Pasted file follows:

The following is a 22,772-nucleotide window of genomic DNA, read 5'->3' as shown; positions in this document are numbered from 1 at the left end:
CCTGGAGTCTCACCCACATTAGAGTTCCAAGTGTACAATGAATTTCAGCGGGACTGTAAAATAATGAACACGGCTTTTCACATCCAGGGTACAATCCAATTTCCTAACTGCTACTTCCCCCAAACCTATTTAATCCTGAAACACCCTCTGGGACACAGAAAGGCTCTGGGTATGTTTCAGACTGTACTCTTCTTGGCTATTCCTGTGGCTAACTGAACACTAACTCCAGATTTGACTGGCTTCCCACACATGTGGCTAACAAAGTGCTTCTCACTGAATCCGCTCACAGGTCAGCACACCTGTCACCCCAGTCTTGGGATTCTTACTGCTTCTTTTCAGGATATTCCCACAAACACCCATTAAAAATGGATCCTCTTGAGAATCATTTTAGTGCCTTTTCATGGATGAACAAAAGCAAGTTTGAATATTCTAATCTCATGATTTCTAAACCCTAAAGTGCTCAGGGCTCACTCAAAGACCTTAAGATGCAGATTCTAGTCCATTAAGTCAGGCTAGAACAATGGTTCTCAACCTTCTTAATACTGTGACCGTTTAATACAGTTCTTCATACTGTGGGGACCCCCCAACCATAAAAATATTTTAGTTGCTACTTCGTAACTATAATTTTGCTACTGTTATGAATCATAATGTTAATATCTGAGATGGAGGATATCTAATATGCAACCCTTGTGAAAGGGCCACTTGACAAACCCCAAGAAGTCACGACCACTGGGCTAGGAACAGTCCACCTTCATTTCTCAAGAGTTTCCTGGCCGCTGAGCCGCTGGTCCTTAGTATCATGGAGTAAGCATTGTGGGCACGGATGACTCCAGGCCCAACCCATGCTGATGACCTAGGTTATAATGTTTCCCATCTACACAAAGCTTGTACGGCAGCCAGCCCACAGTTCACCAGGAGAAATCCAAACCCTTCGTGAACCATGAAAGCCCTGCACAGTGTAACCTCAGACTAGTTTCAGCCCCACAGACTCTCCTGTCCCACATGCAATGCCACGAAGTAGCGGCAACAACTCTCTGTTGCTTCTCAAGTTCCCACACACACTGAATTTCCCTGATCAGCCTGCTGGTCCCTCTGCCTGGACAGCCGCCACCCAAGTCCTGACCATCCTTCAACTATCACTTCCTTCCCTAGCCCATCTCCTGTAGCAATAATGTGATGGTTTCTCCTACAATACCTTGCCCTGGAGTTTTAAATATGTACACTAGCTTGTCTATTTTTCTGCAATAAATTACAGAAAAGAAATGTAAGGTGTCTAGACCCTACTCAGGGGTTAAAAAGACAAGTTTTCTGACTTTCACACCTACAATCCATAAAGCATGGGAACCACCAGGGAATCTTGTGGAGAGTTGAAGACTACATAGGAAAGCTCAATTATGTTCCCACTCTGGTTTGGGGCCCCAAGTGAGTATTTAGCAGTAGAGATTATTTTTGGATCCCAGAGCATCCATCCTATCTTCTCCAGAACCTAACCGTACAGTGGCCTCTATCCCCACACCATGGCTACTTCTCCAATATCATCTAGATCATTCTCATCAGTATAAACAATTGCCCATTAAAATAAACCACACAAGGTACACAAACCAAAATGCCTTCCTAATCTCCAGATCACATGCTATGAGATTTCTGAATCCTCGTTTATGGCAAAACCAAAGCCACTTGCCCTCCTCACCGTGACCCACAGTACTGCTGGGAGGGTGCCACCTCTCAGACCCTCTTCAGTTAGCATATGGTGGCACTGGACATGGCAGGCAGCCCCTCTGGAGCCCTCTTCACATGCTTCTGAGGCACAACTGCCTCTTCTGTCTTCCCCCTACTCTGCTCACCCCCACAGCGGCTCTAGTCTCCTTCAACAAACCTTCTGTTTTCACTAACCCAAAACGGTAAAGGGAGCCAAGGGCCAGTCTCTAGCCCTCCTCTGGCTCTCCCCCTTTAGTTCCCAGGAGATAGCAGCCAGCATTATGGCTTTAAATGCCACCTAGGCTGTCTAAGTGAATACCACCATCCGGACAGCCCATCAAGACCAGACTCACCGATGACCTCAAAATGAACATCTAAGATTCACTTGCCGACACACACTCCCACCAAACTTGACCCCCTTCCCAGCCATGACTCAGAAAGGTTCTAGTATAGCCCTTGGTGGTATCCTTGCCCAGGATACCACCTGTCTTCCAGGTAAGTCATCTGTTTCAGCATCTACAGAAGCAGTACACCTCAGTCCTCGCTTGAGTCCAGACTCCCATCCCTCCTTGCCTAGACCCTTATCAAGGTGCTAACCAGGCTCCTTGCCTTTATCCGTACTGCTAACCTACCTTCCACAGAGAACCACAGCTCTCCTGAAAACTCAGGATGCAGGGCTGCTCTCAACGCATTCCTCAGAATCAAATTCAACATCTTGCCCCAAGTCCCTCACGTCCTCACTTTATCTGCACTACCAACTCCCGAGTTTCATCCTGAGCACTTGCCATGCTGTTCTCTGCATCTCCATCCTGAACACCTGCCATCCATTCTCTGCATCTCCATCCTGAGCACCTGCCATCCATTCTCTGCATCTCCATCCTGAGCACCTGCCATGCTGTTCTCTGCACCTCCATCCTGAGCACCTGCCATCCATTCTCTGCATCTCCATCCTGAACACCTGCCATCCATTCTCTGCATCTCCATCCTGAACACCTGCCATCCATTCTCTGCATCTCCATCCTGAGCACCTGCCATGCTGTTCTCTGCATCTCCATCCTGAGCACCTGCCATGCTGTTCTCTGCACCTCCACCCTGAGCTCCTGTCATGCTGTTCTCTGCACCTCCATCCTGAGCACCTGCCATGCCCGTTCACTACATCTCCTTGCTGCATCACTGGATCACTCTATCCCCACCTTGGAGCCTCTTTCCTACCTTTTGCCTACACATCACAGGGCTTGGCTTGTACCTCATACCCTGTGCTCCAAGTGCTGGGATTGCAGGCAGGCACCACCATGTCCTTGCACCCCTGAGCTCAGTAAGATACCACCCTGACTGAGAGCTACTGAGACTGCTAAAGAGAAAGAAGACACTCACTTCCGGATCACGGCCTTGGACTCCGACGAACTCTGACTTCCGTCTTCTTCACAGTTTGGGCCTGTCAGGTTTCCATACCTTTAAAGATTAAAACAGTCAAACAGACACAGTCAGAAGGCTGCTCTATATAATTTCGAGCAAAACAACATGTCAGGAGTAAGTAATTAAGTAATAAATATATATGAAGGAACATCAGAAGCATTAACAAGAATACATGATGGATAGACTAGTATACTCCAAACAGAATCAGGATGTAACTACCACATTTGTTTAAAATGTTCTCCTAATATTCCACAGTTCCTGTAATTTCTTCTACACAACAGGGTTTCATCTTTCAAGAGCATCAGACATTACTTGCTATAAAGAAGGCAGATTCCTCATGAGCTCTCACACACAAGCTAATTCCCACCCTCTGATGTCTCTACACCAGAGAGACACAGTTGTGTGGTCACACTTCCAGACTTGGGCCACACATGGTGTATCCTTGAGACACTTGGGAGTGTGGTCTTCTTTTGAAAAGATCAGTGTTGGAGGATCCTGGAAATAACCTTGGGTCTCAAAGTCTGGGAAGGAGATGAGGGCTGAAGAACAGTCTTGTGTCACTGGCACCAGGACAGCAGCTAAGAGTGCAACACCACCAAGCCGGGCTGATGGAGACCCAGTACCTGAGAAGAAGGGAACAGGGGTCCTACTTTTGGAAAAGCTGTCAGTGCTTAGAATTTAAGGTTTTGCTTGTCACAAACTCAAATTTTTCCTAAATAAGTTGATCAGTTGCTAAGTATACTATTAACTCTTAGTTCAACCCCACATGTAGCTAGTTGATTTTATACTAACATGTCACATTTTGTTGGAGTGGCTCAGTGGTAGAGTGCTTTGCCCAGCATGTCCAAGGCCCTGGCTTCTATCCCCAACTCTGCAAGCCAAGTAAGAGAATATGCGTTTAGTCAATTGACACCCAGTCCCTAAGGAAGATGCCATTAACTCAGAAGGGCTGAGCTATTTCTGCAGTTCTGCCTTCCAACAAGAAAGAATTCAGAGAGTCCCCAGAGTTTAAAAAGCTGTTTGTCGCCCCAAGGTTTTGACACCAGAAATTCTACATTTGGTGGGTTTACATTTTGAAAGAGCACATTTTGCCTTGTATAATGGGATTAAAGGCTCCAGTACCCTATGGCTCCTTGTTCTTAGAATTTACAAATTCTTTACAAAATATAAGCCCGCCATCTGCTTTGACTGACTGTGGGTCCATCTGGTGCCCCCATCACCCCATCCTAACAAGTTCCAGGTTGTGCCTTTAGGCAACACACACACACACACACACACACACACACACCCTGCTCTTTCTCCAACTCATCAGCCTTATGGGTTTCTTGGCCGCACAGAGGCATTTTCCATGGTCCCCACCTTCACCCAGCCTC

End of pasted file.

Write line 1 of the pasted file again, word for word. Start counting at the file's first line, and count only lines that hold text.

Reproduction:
The following is a 22,772-nucleotide window of genomic DNA, read 5'->3' as shown; positions in this document are numbered from 1 at the left end: